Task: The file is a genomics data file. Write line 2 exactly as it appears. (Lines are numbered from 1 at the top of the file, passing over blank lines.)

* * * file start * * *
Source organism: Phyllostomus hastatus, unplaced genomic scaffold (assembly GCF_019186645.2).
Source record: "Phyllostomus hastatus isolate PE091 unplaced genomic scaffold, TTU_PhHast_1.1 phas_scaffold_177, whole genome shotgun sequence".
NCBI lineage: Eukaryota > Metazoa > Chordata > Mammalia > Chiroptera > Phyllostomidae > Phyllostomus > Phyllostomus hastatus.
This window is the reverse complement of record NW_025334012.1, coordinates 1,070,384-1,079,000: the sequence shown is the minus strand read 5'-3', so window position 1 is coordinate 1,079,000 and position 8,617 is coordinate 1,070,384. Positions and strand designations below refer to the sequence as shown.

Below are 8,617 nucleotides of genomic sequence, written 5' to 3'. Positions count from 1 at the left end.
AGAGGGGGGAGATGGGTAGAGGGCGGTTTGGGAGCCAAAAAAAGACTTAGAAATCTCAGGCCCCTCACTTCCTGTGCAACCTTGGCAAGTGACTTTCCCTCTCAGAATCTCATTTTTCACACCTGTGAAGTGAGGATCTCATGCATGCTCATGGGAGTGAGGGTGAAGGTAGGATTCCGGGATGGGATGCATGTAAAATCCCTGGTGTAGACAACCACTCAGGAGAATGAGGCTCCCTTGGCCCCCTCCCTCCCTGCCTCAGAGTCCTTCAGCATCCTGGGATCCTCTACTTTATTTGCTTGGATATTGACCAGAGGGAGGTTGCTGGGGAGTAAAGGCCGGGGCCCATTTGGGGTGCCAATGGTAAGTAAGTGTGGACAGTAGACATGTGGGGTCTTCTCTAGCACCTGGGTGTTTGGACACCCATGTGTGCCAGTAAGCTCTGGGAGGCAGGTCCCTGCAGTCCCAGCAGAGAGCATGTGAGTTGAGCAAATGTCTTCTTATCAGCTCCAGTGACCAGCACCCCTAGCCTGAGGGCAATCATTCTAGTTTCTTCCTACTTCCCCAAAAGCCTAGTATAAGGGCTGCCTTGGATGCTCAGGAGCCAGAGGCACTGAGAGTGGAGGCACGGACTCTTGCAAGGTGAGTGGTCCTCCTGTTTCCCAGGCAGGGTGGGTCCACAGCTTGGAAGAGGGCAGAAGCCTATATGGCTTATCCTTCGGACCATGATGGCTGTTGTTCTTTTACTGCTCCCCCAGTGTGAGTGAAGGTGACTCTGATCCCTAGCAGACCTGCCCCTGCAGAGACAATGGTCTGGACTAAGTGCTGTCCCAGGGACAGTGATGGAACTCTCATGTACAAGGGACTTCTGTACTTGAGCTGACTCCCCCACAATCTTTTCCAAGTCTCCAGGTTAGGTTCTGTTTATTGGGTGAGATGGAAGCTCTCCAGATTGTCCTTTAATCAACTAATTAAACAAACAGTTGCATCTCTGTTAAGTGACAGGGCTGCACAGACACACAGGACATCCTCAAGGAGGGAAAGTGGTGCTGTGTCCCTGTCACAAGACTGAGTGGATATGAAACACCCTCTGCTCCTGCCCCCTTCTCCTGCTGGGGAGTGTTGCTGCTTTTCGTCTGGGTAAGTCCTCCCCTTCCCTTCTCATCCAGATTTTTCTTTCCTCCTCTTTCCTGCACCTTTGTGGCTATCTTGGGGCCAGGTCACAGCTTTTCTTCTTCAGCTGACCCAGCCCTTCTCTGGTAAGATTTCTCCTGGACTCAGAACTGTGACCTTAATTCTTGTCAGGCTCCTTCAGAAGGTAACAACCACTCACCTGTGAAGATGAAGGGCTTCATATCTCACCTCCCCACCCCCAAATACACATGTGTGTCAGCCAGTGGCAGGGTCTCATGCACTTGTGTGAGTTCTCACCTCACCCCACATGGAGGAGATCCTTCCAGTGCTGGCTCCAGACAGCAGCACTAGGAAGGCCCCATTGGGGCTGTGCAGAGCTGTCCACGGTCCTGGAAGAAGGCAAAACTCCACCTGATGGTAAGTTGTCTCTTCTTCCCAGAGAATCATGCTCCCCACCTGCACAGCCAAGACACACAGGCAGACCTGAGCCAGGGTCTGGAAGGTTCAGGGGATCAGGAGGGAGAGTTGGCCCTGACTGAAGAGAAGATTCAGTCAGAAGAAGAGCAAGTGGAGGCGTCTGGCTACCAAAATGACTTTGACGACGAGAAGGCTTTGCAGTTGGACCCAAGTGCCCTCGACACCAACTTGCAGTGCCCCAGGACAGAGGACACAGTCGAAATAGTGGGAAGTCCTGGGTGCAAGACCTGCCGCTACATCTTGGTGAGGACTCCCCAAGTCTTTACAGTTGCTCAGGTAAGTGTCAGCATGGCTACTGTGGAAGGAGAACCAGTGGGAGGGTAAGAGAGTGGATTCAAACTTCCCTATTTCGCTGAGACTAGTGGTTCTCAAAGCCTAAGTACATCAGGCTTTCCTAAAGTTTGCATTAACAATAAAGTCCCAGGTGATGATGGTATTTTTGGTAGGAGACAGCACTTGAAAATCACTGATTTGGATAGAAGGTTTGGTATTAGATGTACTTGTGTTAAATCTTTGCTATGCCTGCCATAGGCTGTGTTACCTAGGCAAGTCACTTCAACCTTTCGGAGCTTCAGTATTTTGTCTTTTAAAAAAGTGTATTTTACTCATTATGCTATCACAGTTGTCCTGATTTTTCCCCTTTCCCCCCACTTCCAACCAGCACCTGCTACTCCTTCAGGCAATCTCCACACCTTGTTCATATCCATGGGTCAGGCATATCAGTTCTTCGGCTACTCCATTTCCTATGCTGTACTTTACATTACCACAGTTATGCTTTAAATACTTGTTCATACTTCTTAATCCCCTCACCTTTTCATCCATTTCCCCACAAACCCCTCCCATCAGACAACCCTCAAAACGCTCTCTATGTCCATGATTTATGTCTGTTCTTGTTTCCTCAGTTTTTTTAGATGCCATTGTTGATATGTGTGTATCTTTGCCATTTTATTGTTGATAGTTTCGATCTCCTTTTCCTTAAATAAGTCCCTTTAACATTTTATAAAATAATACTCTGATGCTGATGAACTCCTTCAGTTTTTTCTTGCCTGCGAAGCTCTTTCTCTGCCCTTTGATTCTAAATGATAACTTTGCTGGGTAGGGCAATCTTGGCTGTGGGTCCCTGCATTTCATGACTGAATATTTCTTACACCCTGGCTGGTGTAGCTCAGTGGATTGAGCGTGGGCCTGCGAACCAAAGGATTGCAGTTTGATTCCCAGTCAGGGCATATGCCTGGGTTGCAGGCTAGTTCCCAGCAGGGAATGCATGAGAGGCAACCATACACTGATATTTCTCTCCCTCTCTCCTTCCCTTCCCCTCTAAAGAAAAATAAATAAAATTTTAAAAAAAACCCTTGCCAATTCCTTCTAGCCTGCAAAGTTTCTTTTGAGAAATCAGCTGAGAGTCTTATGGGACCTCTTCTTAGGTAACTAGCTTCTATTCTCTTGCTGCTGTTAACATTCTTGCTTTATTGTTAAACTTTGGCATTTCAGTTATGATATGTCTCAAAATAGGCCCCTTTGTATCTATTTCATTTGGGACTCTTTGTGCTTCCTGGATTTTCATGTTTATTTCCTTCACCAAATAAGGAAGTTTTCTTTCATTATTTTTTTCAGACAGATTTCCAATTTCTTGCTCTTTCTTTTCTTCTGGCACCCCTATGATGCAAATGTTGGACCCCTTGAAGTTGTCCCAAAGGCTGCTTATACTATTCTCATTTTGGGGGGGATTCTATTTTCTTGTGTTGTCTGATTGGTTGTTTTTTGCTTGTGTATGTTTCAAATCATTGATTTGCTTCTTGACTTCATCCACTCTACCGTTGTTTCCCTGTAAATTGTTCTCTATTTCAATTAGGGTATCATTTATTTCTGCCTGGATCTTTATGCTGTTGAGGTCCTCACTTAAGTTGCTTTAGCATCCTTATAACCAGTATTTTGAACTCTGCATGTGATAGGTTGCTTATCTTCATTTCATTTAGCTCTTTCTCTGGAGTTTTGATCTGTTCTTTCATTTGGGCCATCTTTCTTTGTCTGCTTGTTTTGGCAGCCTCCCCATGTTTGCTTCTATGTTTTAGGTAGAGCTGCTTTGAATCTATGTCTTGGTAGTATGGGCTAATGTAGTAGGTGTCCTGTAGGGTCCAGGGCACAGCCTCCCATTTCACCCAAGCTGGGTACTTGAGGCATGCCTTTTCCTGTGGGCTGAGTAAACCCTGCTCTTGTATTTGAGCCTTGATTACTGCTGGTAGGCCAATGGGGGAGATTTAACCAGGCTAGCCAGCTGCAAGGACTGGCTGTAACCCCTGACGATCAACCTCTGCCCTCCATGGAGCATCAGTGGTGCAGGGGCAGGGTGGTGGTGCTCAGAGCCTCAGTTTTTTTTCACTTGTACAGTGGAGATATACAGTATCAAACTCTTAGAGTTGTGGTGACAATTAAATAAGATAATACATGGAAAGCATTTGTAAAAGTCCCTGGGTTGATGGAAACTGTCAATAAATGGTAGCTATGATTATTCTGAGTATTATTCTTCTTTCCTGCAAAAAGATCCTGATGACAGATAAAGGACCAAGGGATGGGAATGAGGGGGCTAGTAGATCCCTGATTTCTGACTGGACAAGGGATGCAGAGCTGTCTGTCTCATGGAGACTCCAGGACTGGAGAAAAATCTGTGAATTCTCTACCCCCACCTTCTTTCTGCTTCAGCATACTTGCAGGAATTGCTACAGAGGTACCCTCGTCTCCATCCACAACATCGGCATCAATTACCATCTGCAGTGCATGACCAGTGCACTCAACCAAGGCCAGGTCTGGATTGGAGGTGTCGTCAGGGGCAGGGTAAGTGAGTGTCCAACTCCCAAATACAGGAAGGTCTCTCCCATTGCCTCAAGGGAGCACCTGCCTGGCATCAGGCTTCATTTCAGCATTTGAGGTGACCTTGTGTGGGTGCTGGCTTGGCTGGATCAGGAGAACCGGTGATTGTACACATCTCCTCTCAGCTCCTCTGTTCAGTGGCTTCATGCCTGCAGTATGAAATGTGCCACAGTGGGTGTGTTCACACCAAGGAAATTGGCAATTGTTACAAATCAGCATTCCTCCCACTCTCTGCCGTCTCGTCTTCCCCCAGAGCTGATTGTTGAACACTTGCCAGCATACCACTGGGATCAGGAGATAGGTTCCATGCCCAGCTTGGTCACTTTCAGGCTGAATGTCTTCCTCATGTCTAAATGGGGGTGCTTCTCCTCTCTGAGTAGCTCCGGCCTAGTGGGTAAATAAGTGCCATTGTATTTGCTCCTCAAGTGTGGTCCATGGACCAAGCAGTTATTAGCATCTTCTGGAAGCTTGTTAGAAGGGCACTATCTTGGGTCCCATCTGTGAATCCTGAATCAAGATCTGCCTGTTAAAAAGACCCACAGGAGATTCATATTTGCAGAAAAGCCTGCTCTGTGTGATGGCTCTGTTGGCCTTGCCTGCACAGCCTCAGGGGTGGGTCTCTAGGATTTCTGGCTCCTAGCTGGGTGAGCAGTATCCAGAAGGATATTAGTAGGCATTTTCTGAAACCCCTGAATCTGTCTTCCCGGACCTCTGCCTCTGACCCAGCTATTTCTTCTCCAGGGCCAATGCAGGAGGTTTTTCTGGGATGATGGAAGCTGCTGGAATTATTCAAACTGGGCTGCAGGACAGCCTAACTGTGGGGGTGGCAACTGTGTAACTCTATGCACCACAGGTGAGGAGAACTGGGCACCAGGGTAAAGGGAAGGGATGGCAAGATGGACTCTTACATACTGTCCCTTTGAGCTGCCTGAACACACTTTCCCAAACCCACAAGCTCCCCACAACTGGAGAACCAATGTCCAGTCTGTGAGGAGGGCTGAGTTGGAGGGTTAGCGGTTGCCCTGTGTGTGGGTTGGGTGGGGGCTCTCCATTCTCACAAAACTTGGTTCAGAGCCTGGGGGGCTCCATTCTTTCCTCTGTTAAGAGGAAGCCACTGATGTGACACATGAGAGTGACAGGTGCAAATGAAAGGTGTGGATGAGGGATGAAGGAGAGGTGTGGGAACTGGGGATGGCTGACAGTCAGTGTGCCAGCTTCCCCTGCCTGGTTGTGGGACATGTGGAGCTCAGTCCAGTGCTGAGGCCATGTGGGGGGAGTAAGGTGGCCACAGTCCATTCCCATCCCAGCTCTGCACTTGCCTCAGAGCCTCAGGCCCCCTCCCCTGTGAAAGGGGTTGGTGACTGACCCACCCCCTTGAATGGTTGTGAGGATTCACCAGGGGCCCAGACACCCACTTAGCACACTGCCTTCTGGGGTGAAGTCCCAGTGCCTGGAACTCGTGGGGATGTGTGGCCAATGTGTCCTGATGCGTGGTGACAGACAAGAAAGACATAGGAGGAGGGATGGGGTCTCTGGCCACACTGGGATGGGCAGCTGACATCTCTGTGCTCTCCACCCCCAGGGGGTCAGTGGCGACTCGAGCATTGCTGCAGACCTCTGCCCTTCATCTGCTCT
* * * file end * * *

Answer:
Source record: "Phyllostomus hastatus isolate PE091 unplaced genomic scaffold, TTU_PhHast_1.1 phas_scaffold_177, whole genome shotgun sequence".